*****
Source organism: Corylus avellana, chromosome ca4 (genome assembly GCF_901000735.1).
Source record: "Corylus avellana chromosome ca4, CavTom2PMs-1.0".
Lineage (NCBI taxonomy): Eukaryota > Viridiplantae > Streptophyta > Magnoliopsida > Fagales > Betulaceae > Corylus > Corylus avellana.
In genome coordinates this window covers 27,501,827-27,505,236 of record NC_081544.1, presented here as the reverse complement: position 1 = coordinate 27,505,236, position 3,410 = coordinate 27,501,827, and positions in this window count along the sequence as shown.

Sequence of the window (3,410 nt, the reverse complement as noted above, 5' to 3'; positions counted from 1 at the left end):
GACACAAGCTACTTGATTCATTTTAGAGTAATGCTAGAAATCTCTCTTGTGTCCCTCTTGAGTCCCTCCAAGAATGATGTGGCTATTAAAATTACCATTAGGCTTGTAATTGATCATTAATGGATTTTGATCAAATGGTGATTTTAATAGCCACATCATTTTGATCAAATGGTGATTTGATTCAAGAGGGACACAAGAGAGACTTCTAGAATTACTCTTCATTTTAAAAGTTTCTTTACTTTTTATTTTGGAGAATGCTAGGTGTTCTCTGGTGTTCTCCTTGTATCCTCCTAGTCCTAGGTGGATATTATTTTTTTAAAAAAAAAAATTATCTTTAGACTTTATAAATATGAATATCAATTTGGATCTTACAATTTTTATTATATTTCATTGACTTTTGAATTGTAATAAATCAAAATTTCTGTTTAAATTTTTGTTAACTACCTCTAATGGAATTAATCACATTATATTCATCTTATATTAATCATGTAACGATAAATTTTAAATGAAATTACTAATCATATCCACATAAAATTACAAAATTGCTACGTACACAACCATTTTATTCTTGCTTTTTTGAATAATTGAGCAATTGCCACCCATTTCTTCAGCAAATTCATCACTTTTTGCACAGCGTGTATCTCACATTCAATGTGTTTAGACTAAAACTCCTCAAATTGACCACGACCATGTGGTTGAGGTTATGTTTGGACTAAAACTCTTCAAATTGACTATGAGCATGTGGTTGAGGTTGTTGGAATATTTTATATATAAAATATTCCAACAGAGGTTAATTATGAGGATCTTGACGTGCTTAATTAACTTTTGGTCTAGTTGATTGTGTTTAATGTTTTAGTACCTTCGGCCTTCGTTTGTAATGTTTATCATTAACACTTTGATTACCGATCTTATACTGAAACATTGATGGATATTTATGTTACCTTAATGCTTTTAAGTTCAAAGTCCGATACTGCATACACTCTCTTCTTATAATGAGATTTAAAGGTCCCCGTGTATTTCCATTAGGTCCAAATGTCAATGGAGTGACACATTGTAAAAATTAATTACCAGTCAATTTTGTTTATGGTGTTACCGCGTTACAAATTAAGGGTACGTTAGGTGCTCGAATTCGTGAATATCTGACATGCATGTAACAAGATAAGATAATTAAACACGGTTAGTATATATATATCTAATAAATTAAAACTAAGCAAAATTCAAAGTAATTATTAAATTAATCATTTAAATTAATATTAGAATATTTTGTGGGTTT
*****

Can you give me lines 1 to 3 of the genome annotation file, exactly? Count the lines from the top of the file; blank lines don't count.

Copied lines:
Source organism: Corylus avellana, chromosome ca4 (genome assembly GCF_901000735.1).
Source record: "Corylus avellana chromosome ca4, CavTom2PMs-1.0".
Lineage (NCBI taxonomy): Eukaryota > Viridiplantae > Streptophyta > Magnoliopsida > Fagales > Betulaceae > Corylus > Corylus avellana.